Celebrating pharmacists’ patient care services: APhM 2015
American Pharmacists Month across the country
American Pharmacists Month (APhM), which takes place each October, gives the public a valuable opportunity to better understand the many ways in which pharmacists care for patients. The theme, “Know Your Pharmacist—Know Your Medicine,” encourages patients to develop personal relationships with their pharmacist. This year, APhM events took place across the nation and included proclamations, pharmacy visits, outreach projects, and health fairs! Below are just a few examples of how APhM was celebrated by pharmacists, student pharmacists, and APhA.
Recognition from governors, Congress
Gov. David Y. Ige of Hawaii issued a proclamation to the Hawaii Pharmacists Association, recognizing October as APhM and asking citizens of the state to join him in “recognizing the valuable services of the pharmacists and pharmacy technicians who work in inpatient, outpatient, home care, and long-term care settings and all they do to help patients make the best use of their medicines.”
Throughout the country, many governors joined Ige in issuing official proclamations, including Gov. Larry Hogan of Maryland and Gov. Susana Martinez of New Mexico, who urged citizens to recognize the valuable services of pharmacists.
Rep. Buddy Carter (R-GA), BSPharm, was busy advocating for the profession during the special month. On October 7, he gave a speech on the floor of the House of Representatives, recognizing APhM; video is available at http://buddycarter.house.gov/videogallery/. On October 20, he was set to lead a special hour-long discussion on the House floor to cover the topics of provider status and MAC (maximum allowable cost) pricing.
Sen. Robert P. Casey Jr. (D-PA) stopped by DePietro’s Pharmacy, located in Dunmore, PA. Owner Thomas R. DePietro, PharmD, told the Association that Casey visited his pharmacy on October 9 to celebrate APhM. “During this visit, we had the opportunity to talk about the importance of community pharmacy,” DePietro wrote in an e-mail. “We also talked about provider status, pharmacy compounding, and medication adherence.”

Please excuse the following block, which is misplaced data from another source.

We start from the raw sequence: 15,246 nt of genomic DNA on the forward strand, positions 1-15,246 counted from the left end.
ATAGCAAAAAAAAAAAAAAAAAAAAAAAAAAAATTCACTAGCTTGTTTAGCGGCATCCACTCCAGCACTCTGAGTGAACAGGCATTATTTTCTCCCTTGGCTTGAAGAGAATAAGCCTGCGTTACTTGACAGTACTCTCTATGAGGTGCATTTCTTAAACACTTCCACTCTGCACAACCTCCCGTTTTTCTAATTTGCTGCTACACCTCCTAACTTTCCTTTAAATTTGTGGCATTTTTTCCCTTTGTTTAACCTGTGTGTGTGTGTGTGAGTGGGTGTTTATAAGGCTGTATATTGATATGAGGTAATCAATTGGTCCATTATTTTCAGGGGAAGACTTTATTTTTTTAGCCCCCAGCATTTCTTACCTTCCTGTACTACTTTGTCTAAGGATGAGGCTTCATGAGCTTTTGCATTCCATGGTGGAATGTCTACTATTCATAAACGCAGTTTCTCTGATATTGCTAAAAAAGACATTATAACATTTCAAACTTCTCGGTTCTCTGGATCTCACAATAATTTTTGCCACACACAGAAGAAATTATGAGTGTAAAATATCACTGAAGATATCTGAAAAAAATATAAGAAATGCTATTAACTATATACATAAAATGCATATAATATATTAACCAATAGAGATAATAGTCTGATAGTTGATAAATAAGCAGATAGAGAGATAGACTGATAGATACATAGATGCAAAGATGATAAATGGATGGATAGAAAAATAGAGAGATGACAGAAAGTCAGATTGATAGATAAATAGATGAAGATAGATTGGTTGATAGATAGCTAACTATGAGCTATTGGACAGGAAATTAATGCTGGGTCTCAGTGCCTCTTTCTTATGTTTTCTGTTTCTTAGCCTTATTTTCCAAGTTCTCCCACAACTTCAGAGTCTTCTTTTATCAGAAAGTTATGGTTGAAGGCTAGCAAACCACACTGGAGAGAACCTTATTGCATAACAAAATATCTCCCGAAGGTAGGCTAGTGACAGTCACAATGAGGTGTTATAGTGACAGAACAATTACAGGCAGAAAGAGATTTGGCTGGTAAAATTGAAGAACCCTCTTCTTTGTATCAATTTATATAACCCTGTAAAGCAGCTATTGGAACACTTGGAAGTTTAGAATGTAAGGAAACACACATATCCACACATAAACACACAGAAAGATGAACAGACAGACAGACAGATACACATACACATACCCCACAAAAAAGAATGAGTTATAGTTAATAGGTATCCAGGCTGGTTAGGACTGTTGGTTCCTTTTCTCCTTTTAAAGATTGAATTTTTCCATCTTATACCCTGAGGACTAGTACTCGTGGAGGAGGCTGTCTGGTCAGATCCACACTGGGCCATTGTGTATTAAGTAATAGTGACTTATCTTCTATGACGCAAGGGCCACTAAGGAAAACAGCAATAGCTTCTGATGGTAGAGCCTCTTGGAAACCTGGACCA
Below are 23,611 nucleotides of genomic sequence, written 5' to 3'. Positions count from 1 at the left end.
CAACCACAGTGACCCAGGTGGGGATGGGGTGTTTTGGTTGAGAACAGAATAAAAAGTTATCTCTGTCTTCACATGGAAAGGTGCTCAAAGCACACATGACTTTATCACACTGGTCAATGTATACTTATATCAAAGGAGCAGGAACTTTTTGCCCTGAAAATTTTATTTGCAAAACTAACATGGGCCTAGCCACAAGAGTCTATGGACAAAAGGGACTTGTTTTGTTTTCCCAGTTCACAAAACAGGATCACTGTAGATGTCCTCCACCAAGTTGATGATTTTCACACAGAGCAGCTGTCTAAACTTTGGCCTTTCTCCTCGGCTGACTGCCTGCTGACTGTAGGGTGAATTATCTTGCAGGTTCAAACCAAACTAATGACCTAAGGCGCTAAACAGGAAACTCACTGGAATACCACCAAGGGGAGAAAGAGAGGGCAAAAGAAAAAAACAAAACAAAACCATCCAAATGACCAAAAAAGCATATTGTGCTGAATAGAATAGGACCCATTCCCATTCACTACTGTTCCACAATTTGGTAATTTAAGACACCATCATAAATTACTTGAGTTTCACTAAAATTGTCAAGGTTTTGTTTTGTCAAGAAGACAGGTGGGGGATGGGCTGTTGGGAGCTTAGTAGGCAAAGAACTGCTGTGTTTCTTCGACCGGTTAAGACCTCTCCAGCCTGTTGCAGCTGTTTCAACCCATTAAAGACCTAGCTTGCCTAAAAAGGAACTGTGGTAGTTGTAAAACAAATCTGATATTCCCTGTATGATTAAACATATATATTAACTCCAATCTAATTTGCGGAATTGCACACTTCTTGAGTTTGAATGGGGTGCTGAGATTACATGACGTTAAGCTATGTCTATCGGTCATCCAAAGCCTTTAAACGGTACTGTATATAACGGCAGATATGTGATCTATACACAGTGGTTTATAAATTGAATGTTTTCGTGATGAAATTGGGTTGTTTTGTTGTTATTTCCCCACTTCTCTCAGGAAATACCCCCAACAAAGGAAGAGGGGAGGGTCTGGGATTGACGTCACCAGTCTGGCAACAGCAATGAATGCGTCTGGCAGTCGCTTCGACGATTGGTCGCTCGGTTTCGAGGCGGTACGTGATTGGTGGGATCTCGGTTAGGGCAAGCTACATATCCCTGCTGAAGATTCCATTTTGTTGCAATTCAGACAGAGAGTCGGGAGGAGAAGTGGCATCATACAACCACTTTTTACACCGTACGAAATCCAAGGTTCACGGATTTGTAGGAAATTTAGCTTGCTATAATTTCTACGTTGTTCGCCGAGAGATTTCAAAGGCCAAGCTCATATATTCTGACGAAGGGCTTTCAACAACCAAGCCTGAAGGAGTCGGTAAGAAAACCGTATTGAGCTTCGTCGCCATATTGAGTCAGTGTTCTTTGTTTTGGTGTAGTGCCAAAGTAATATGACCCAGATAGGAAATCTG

Rep. Robin Kelly (D-IL), chair of the Congressional Black Caucus Health Braintrust, released a statement in recognition of APhM. “Community pharmacists know their patients not just as customers or names on a prescription, but as neighbors and friends,” wrote Kelly. “Over the last 25 years, as pharmacies have expanded to provide a wide range of patient-oriented services, American pharmacists have taken on the critical role of community health ambassadors providing education services, immunizations, and vaccinations. In fact, last month I held the Congressional Black Caucus Health Braintrust’s first-ever Community Health Clinic, where local pharmacists volunteered and provided hepatitis C screenings. For the vital role they play in patient care and health education efforts and for their invaluable partnership with physicians in creating a healthier America, I thank the many pharmacists throughout the nation this American Pharmacists Month.”
Student pharmacists shine
On October 2, the APhA Academy of Student Pharmacists (APhA–ASP) Chapter at Touro College of Pharmacy in New York organized a Media Day event in collaboration with student pharmacists representing St. John’s University College of Pharmacy and Health Sciences, Long Island University Arnold & Marie Schwartz College of Pharmacy and Health Sciences, Albany College of Pharmacy and Health Sciences, Wilkes University Nesbitt School of Pharmacy, Fairleigh Dickinson University School of Pharmacy, and Rutgers University Ernest Mario School of Pharmacy. The group appeared on NBC’s “Today” show wearing white coats and holding banners promoting APhM.
Students at University of Illinois at Chicago College of Pharmacy created a YouTube video explaining what pharmacists do and encouraging patients to get to know their pharmacist to maximize their health.